Al Capitan: an impossible rock-climber’s challenge?
In the documentary Free Solo we see 31-year-old Alex Honnold, a skillful rock climber who has decided to ascend the sheer 3,000-foot cliff of El Capitan in California’s Yosemite National Park. This seems hard enough as it is, but he is going to push the limits even more by leaving his safety gear at home. He is going to climb without any rope or other device. He is followed on his pursuit by mountaineers and film directors E. Chai Vasarhelyi and Jimmy Chin, the latter of whom also climbed the Meru in the Himalayas in 2015. While suffering from frostbite and trench feet, he kept filming this climb.
Honnold seems like an ordinary nice guy in an ordinary red t-shirt. He has been living in his van for nine years where he does his pull-ups in the morning. His training sessions in a climbing gym in Sacramento take hours every day. He also trains on the cliff itself while being attached to ropes. In this way, he explores every nook and cranny of the massive granite and notes down its narrow cracks and ledges, rehearsing and memorising them.
Tension increases. The big day for Honnold’s free solo is approaching. Then, after less than an hour, he realizes he has to give up. Circumstances were not right, he would say later. It was best for him to descend. And practise again. Until 3 June 2017. The film crew’s stress is tangible. Ditto here in the cinema. We are on the edge of our seats watching Alex. We are all aware of the fact that the slightest disturbance could be fatal. How to film Honnold without making a sound or a distracting move? Of course, they have discussed every detail in advance, but there is no such thing as complete control.
How is his girlfriend Sanni McCandless taking all this? She ‘makes life better’, he says. She is ‘cute and small’ and – conveniently – ‘does not take up much space in the van’. However, he will always choose mountain climbing over her, he remarks. Love is not always good for his ‘mental armour’.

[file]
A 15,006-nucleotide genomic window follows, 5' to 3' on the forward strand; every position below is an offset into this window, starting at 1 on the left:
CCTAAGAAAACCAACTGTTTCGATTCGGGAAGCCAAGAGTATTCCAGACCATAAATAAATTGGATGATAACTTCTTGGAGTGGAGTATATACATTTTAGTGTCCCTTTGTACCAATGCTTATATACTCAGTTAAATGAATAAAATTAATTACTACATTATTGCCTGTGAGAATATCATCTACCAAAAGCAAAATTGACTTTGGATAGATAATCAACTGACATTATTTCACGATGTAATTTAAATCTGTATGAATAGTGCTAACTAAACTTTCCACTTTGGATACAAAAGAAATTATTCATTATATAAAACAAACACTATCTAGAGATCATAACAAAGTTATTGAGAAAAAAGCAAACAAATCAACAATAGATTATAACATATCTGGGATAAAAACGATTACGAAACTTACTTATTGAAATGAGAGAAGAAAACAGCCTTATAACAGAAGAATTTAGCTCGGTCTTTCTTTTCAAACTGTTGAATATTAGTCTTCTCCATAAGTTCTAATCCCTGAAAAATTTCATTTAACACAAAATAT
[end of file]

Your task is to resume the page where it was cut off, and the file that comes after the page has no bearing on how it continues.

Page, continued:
‘Climbing makes death more immediate and present’, he explains, and this is why he needs 100% focus. Sanni calls her boyfriend ‘brutally honest’ and on Instagram she writes: ‘When I first started dating Alex, people would ask me about death. They wanted to know how I felt about his profession and the risk involved in soloing. But I wasn’t wondering if he would die; I was wondering if we even liked each other. Instead of deep contemplations on risk and consequence, I felt an intense curiosity to learn more about relationships.’ Yet, we also see – and share – her struggle between encouraging him on his mission and at the same time wishing him not to tempt fate.
Why try such a thing at all? Is Honnold a thrill seeker? Has he got some sort of disorder? An MRI test illustrates that there is no activation in his amygdale, the part in the brain that processes pleasure, fear and anger. Honnold dryly remarks: ‘With free-soloing, obviously I know that I’m in danger, but feeling fearful while I’m up there is not helping me in any way.’ He just sets it aside.
The cameraman at the foot of the mountain cannot handle the pressure anymore. While he is muttering to himself and drying his tears, we see Alex dangling by his fingertips on a thin edge at, say, 2,000 feet. We cannot help thinking of his girlfriend and his mother. His fingers, arms, toes, his whole body must be strong and flexible in a way we cannot even imagine. His endurance, but also his calculation of the cliff, weather conditions, and his own skills is beyond us. How can he be so calm and analytical?
Will he maintain all these skills when alone on the majestic El Capitan? Awestruck, we gasp, close and open our eyes, fumble for a handkerchief and then, at the end, we slowly lean back in our seats, releasing a long-drawn sigh.
directors: Elizabeth Chai Vasarhelyi & Jimmy Chin
cast: Alex Honnold, Jimmy Chin, Tommy Caldwell, Cheyne Lempe, Mikey Schaefer, Sanni McCandless, Dierdre Wolownick, Peter Croft
1 Oscar, 29 wins and 47 nominations